In early February of 1862 John was wounded. According to Captain Emery Bryant of Company H, Dibble “was wounded in the arm while on picket duty near Pohick Church, Virginia,” on February 4, 1862, and he was discharged on March 6, 1862, at Camp Michigan, Virginia, due to the “amputation of his left arm at the middle of the humerus, made necessary in consequence of . . . the accidental discharge of a fire-lock in the hands of a comrade while on picket duty. . . .” Dan Crotty of Company F wrote some years after the war that Dibble had lost his arm “from an accidental shot fired by one of our own men.”

After being discharged from the army, on his way back to Michigan John stopped off at Rome, New York to apply for a pension. He then went on to Chicago where he married New York native Alida “Lida” A. Boyles (1845-1892) on October 23, 1862 or 1864, and they had at least two children: Orin E. (b. 1867) and Claude H. (b. 1869).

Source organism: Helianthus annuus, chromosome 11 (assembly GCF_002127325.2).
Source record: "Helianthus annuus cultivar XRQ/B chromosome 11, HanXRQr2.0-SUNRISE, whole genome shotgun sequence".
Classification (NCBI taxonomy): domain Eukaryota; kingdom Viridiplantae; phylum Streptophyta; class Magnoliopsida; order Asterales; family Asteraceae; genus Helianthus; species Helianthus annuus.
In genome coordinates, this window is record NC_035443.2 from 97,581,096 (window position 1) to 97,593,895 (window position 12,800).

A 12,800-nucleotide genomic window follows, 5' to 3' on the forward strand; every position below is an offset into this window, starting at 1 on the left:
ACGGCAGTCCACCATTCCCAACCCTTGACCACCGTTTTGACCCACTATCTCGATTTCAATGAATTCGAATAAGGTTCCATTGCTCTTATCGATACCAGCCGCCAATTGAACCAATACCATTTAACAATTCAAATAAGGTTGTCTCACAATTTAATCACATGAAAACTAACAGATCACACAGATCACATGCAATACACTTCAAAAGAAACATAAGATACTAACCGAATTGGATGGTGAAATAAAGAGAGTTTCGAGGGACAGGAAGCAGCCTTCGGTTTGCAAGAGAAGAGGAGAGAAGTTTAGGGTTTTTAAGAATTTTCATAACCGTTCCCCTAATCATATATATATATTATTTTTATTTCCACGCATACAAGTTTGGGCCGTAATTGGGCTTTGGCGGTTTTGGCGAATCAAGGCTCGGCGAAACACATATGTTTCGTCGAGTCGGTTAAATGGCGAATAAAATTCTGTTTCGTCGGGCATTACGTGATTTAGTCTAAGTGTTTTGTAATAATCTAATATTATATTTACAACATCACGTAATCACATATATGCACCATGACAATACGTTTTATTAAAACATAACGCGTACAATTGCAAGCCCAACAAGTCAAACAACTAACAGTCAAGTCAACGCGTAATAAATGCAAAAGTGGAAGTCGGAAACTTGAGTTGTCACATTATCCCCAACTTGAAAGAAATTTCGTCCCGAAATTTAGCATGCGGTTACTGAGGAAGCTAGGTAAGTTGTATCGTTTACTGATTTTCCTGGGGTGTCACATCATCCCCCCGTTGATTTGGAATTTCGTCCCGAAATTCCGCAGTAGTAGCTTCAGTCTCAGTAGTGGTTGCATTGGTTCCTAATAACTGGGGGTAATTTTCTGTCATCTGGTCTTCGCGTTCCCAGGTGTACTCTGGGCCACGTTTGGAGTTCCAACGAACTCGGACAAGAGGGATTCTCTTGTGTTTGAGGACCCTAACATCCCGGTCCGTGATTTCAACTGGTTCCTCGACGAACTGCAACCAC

They returned to Muskegon where John and his wife boarded with Burnett Ripley, a prewar friend of Dibble’s, through the winter of 1862-63. By 1870 they were living in the First Ward in Muskegon where John worked as a jobber.

John worked for many years as an independent contractor, house mover, builder and salvage worker in the Muskegon area. It is possible that he was the same John Dibble who in 1868-69 was working as a blacksmith -- with one arm -- for Chubb, Stewart and Luther Co., in Grand Rapids and residing near Water Street. In any case, he was working as a jobber and living with his wife and two sons in Muskegon’s First Ward. In 1880 he was employed as a building mover and was living with his wife and children in Muskegon’s First Ward, Muskegon County; also living with them was John’s brother Daniel. Indeed, he probably lived his entire life in the Muskegon area, excepting the years he served in the army. He was appointed a deputy sheriff for Muskegon County in 1881.